Sunday, August 2, 2009

Home Economics 101: A Month On $40 For Family of Four Part I

The Subtitle of this part (part 1) could also be "Disclaimers."

Over the next week, I will post a very basic home economics lesson on how to survive a month on $40 for a family of four. That works out to $10 per week, approximately, or $10 per person.

I know there are folks who have this figured out even better than I ever will-- much better (especially folks intentionally heading off the grid)-- so this blog feature won't be anything new for some of you.

But, hopefully it has a few tips someone can make use of. What I can promise is that my methods, as basic (and for some perhaps, common sense) as they are, have been tested by experience. I have been able to survive on $40. In this economy, I realize many people are experiencing financial hardships they have never faced. I hope this blog post is useful for people who are going through a rough patch or are anticipating an extra lean winter.

So, now, the explanations, disclaimers, and rules:

What I Mean by $40

  • Your rent or mortgage is paid, and this is what you have leftover to get to the end of the month.

  • You still need food, gas for your car or other transportation, and additional life basics. You may or may not have managed to pay your utilities, yet.

For the Novices

As would be common sense, having a meager amount of money is going to be most difficult for those who are used to a lot more. I won't claim that I am perfecting the notion of "surviving comfortably" because the truth is that if you are used to something else, $40 or $50 won't be comfortable. But it can be done with minimal ill-effects. Your kids may not even know the difference. So for those of you who are new to having so little cash, here's a primer with the basics:

  • Pay your rent or mortgage FIRST. Even if you have to go to churches and other charitable organizations and beg for $20 here and $30 there to make the payment. Everything else can be figured out, but going homeless is really hard on people.

  • Buy your food second. You need to be well-nourished if you are going to make smart decisions. Yes, feed your children first. But feed yourself too in the best way you can.

  • Your health and the health of your children is still first priority. That includes dental health. Inquire with your state about subsidized health care programs, and if you need health care, go get it. If there is one type of debt that is worth it, it is medical debt. And you may be able to get help paying it later. Remember that hospitals can't turn you away for treatment due to an inability to pay. You can work on payment plans later.

  • Don't let your utilities slip. Trying to feed a family without electricity (let alone trying to keep depression at bay) is really tough, especially on a tight budget. Getting on a payment plan with utility companies sometimes is your best bet, but if there will be some months where you can't make even the small payment you've arranged to make (say $10 or $20), you may lose the utility faster once on the plan. In some cases, if you believe you may have more money the next month, it is better to let the bills slide. Generally one month won't cause alarm with most companies. Even if you can just pay one utility every month, pay that one and let the next slide to the next month. Or better yet, pay a little on all the utilities. If you are paying *something* the companies will generally want to be helpful to you. But pay as often as you can, as much as you can.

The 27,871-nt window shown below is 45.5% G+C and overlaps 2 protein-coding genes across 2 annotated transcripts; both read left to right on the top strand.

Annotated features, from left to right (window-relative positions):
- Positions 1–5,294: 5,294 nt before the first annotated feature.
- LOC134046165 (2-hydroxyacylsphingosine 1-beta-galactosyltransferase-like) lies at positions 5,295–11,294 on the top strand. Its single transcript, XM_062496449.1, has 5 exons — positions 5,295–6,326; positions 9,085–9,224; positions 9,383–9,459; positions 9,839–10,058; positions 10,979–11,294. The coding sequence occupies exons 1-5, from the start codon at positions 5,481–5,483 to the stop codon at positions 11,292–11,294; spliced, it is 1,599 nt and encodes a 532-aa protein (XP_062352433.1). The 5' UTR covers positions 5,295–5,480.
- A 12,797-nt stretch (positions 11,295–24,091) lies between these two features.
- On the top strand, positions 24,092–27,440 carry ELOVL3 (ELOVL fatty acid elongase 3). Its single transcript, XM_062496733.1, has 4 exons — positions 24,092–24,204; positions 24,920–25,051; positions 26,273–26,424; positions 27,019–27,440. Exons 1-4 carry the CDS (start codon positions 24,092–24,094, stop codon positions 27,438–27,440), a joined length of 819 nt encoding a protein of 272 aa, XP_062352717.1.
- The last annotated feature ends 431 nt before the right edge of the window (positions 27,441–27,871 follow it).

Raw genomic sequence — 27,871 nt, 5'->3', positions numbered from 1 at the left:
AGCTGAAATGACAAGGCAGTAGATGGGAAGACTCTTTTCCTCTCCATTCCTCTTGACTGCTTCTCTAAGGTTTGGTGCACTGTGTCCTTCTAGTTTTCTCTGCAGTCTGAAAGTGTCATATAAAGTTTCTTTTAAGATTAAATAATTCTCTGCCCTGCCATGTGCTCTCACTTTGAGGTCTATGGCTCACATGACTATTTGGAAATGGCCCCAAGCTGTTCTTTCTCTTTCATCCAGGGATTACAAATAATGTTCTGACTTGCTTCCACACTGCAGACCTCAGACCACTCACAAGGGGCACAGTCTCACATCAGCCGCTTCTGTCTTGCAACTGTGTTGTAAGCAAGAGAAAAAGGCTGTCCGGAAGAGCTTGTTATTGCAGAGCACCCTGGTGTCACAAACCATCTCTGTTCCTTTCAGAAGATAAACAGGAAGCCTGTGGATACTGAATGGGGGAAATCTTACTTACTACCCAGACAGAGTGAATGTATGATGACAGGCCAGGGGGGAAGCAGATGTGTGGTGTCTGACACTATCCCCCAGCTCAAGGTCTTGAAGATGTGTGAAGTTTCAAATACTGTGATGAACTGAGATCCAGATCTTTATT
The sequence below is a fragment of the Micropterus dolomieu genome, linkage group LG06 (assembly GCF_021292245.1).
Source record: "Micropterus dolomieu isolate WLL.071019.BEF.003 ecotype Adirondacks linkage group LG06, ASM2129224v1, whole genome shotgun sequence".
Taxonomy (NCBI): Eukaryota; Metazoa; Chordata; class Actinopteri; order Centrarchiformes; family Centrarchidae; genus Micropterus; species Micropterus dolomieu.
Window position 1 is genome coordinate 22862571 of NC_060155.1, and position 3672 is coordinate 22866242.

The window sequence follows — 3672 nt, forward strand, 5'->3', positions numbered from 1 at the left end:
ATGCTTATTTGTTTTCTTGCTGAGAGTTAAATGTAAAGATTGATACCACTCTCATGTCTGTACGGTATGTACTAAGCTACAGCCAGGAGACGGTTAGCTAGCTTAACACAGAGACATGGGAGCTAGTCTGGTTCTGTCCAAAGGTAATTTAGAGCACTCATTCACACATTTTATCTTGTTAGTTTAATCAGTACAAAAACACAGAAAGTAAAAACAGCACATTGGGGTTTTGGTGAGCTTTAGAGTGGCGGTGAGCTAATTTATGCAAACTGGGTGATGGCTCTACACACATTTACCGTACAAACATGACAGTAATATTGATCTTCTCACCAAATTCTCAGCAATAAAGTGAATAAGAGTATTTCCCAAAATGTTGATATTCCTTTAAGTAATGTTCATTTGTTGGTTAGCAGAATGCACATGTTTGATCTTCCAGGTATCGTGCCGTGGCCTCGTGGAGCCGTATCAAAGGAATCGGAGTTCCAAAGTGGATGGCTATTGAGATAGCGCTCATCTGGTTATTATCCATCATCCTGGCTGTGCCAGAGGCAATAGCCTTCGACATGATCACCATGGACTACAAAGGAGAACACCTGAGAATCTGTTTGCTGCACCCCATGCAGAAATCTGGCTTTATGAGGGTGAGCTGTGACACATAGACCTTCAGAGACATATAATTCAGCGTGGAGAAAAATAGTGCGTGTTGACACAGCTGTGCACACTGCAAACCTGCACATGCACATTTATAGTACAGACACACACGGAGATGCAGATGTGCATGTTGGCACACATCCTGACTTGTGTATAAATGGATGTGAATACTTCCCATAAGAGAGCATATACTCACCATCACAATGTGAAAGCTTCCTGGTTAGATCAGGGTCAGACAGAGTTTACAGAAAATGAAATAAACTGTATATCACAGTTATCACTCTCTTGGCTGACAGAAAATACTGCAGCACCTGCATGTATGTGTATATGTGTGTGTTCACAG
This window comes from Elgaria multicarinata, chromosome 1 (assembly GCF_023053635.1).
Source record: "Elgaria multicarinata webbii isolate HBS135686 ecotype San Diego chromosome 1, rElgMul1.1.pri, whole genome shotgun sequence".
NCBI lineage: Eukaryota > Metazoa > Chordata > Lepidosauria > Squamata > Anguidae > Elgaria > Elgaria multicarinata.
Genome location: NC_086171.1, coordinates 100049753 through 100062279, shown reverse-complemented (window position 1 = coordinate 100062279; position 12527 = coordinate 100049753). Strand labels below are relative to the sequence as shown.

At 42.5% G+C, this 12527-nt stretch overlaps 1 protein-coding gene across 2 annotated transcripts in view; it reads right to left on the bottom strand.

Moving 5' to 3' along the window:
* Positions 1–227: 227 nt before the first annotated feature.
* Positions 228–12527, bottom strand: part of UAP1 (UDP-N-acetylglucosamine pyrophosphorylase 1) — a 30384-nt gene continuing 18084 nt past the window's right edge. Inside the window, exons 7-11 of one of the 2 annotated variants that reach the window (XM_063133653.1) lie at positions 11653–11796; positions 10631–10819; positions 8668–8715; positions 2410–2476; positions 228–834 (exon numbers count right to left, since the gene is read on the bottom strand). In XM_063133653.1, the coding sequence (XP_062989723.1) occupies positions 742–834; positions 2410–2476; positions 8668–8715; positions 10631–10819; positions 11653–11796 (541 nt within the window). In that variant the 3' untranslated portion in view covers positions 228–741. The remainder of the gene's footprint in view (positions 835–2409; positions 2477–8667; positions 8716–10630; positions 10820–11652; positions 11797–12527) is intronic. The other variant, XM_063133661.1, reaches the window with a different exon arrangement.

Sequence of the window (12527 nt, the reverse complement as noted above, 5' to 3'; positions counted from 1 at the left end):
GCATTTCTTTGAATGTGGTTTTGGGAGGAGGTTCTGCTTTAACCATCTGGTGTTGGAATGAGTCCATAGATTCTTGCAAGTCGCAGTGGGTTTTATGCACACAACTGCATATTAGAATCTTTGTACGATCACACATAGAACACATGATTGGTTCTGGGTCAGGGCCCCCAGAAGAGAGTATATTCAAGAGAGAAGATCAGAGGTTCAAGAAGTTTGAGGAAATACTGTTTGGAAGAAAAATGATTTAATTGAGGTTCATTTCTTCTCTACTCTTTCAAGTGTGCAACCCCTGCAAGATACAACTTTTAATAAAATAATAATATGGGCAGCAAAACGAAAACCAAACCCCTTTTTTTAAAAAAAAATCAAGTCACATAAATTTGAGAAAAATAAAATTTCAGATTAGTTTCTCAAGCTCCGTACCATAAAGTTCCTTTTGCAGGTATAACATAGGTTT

• If you need to, get help. Don't be ashamed to visit your local food pantry. You likely won't receive much (many pantries these days will give out one boxed meal, such as an instant pasta, a can or two of vegetables, plus something like a jar of applesauce as a typical offering), but it might be enough to ease the hardship a bit. If desperate, go to a soup kitchen or see if a relative is willing to clean out their pantry.

  • No, you can't eat out. No, not even fast food. If you seriously only have $40 that is not an option. Do not use credit. You don't need it, and it will just dig you deeper in your hole. If you have credit of some type, rip it up...make it inaccessible as far as you are concerned. You *will* feel deprived if you are used to, say, being able to do things like grab some drive through after a late night at work. It *will* feel crummy, but you will normalize to it if your situation doesn't change (or in the case you are doing this to prepare for possible financial collapse) and it won't feel so bad later.

  • Finally, don't do anything stupid like driving your car uninsured. It will cost you more in the longrun.

The Groundrules

Everybody has their own groundrules about surviving on low cash. You may have your own. These are a few of mine:

  • Everybody still eats fresh fruits and vegetables, and sources of protein. One way or another, we will not eat Ramen for weeks on end. I am the provider in my family. No one in my home is going to be malnourished. Period. (In fact, when money is tighter, it is probable you'll eat healthier than you ever have. You'll start planning snacks instead of grabbing processed junk. You'll make more homeade food. Etc.)

  • Foods are not rationed out. We eat until we are filled, and we don't judge one another about it. However, taking three servings of the same dish is not usually an option. If after you eat one (or in some less frequent cases, two) servings of something you are still hungry, you may eat more of something else, particularly foods that we happen to have a lot of at that moment.

  • Done well, living poorer (or for those who have a choice, more frugally) should mean living better. It really should.

Stay tuned for part 2: "FOOD"

1 comment:

sf said...

Weird, I tried to leave a comment, but it refused to accept?
Anyhow, nice post, SM, very practical and thoughtful.